In the case of Atto, the situation is even more specialised, because the acoustic sounds that occur are neither the result of musical instruments, nor recognisable sounds that can be associated with a particular object (as happens in Musique Concrète and with field recordings). I wanted to escape completely from the limitations imposed by the cages of our cultural habits, and to look for independence from existing methods. For me the situation is, both as a composer and a listener, a vivid, natural and necessary situation; it is the bread of our time and yet classical at the same time, not just a provocative gimmick to attract attention.
I can add about the origin of the idea, that the title - 'Atto' (act) - is emblematic. Philosophically speaking, through the act we renounce virtuality and bring something into being. So in the music I try to capture abstract or invisible or parallel elements, and then make them concrete. 'Atto' is an austere but charming word which - like the English word 'act' - has many meanings, all of which are valid. Among other personal meanings: 'act' as an intervention (of art) on things in order to develop a 'new side', therefore an act that generates new things rather than mimicking existing things; or think of the phrase "a tragedy in 5 acts", this work consists of 5 tracks; the prefix in the Italian word - 'AT' - is a tribute to this rigorous label.
I'm interested in the emphasis you put on being a 'loner' musically. What attracts you to this hermit-like existence, and would it not be possible to create similar 'acts' in collaboration with other musicians?
It's the only way in which I can have total control of my 'vision'. Moreover, I confess, I need to be alone to produce certain objects, just like the painter or poet who knows that his vision will not be mediated by others. I need to enter into the silence, into the darkness of existence, so, theoretically, I also need to get rid of myself. I am already too much.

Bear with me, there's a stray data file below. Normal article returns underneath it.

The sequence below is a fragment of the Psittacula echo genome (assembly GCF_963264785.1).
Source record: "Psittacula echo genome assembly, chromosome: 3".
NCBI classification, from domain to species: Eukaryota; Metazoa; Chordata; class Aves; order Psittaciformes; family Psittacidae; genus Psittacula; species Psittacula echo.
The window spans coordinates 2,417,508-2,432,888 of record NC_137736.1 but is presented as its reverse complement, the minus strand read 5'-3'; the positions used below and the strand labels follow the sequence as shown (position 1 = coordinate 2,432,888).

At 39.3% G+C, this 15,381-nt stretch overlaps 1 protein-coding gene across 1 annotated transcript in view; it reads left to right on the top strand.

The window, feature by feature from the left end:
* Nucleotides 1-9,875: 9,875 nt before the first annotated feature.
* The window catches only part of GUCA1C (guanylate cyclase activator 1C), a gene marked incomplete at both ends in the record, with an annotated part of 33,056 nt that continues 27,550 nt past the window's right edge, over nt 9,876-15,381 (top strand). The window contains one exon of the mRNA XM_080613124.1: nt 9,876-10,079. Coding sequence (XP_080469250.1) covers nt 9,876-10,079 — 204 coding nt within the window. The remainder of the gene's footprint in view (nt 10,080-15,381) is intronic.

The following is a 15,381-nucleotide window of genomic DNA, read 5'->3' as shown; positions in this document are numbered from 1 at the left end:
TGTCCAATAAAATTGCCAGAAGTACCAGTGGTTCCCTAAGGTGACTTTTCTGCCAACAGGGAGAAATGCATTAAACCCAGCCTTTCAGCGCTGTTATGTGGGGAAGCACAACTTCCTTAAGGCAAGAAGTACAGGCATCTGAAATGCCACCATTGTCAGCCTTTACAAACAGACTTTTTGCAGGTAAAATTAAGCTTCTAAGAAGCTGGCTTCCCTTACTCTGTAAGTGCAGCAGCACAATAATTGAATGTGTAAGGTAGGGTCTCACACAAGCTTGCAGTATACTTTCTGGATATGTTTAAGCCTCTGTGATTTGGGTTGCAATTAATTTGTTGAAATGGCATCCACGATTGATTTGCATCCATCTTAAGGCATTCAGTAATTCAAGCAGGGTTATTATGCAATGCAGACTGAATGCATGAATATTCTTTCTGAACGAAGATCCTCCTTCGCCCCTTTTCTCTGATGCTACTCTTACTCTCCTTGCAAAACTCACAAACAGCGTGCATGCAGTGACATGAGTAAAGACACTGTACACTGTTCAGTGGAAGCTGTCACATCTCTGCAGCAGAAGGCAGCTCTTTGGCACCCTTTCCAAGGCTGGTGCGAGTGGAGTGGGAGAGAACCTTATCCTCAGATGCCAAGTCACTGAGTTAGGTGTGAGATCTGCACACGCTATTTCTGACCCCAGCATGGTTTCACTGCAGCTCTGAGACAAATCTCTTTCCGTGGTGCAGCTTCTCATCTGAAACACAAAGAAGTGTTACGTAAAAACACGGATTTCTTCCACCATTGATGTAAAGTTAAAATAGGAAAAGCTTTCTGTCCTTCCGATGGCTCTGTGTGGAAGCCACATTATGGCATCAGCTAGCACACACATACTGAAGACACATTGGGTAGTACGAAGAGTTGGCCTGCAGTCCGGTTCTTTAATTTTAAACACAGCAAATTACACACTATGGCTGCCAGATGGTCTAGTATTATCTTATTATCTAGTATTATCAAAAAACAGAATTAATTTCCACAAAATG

But when using the other, traditional method of composition, in fact I've worked with hundreds of musicians, from when I was 13 years old until now, when I'm almost fifty. Though even there, fundamentally, I'm using the hermit's way.
Could you describe the process behind Atto in a bit more detail? Were you, for instance, simply recording the sounds of everyday objects you came across, or did you actively 'play' various objects by striking, rubbing or scraping them? And were you thinking of the structure of the pieces before you found the sounds, or did the sounds themselves suggest the musical structure of each piece?
On a practical level, it was as you say: I struck or rubbed the objects, I breathed onto them etc. I never left them in peace in their (false) status of amorphous objects, or with their forced function, or with a univocal voice. I provoked them so that the 'new side', which I wrote about above, springs out from them and resounds. It doesn't matter what category of object it is; what matters is the aesthetic outcome of its 'singing'. Ethic-Aesthetic. Those sounds will then "suggest the structure of" a space, which is a fact of great importance for me.